A domain name is a word or phrase entered into the address bar of an Internet navigator to access a specific website. Simply put, a domain name is an online identity for the owner of a website.
Domain names help translate IP addresses into words. A domain name is a name that identifies one or more IP addresses; for example, the domain name microsoft.com represents about a dozen IP addresses.
The Internet is IP address based, not domain name based, so every web server needs a Domain Name System (DNS) server to translate domain names into IP addresses. The DNS stores and associates many types of information with domain names and helps translate domain names into IP addresses.
Internet users use domain names as URLs, i.e., uniform (or universal) resource locators? Domain names are used in URLs to identify specific web pages. Take the URL http://www.pcworld.com/index.html, in which the domain name is pcworld.com.
Each domain name has a suffix, which is called a top-level domain (TLD). A TLD indicates the category to which a domain name belongs. There are a limited number of TLDs, such as .gov (government agencies), .edu (educational institutions), .org (organizations), .mil (military), .com (commercial businesses), .net (web organizations), .ca (Canada), .uk (United Kingdom), .de (Germany or German), .us (United States), and so on.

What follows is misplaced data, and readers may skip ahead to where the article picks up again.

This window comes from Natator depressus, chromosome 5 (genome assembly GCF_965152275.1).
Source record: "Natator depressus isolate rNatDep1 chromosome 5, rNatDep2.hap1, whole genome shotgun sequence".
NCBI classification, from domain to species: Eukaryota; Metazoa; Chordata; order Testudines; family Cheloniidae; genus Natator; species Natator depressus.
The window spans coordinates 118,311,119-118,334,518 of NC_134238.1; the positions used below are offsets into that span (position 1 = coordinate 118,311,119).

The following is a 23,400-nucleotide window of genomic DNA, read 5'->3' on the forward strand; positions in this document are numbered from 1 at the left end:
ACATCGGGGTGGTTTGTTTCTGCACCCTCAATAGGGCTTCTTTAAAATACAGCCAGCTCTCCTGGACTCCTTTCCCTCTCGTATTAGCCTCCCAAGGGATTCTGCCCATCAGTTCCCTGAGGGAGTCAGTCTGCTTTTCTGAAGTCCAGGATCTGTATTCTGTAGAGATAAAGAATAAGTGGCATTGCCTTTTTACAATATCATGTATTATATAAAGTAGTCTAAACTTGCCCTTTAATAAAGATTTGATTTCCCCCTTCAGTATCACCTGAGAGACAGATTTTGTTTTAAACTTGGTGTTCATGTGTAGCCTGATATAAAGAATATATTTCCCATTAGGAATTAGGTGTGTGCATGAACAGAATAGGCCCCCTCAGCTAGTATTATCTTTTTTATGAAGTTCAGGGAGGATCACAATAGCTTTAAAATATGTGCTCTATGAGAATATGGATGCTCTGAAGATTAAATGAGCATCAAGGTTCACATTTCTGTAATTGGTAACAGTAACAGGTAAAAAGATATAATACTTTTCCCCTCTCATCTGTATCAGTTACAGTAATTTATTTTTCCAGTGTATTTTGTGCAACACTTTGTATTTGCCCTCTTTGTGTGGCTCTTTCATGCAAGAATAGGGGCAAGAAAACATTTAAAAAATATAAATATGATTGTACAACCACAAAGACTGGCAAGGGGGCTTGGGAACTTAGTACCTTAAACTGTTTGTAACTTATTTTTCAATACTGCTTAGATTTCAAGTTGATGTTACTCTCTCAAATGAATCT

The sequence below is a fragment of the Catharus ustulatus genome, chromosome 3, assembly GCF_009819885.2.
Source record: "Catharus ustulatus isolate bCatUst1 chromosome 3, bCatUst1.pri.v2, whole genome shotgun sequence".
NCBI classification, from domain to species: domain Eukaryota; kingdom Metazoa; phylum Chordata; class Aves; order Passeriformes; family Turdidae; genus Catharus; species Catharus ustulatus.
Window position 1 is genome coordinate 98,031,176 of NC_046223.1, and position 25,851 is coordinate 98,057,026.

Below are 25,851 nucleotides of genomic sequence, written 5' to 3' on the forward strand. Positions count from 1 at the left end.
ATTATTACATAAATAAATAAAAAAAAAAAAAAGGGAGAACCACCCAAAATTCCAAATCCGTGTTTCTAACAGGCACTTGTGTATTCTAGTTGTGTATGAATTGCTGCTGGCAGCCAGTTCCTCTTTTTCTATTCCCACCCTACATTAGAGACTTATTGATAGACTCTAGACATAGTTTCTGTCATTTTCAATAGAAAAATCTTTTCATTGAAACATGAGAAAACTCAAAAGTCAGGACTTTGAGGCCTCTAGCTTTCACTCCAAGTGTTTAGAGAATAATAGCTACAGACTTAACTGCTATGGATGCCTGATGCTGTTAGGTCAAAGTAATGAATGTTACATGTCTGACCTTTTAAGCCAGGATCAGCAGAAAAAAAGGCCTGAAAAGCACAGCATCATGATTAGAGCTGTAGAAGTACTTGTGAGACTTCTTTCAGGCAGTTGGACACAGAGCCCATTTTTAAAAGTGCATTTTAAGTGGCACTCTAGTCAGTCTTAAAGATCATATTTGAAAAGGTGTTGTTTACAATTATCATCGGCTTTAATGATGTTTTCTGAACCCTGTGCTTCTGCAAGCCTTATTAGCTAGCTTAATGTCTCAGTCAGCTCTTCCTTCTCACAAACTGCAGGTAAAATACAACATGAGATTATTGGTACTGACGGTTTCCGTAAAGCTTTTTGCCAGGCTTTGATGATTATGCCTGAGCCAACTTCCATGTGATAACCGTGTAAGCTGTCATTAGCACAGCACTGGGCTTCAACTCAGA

Technically speaking, domain names are host names. Many times, domain names are referred to as "network addresses", which is technically incorrect. Domain names and host names are often used interchangeably, but there are subtle technical differences between the two.
On the Internet, a hostname is a domain name assigned to a host. It is usually a combination of the host's local name and the name of its parent domain. For example, in the URL fr.wikipedia.org, the hostname is fr and the domain name is wikipedia.org.
Hostnames are translated into IP addresses through local host files or DNS. A person may have several hostnames. If a domain name does not have an IP address, it is not a hostname. Therefore, all hostnames are domain names, but not all domain names are hostnames.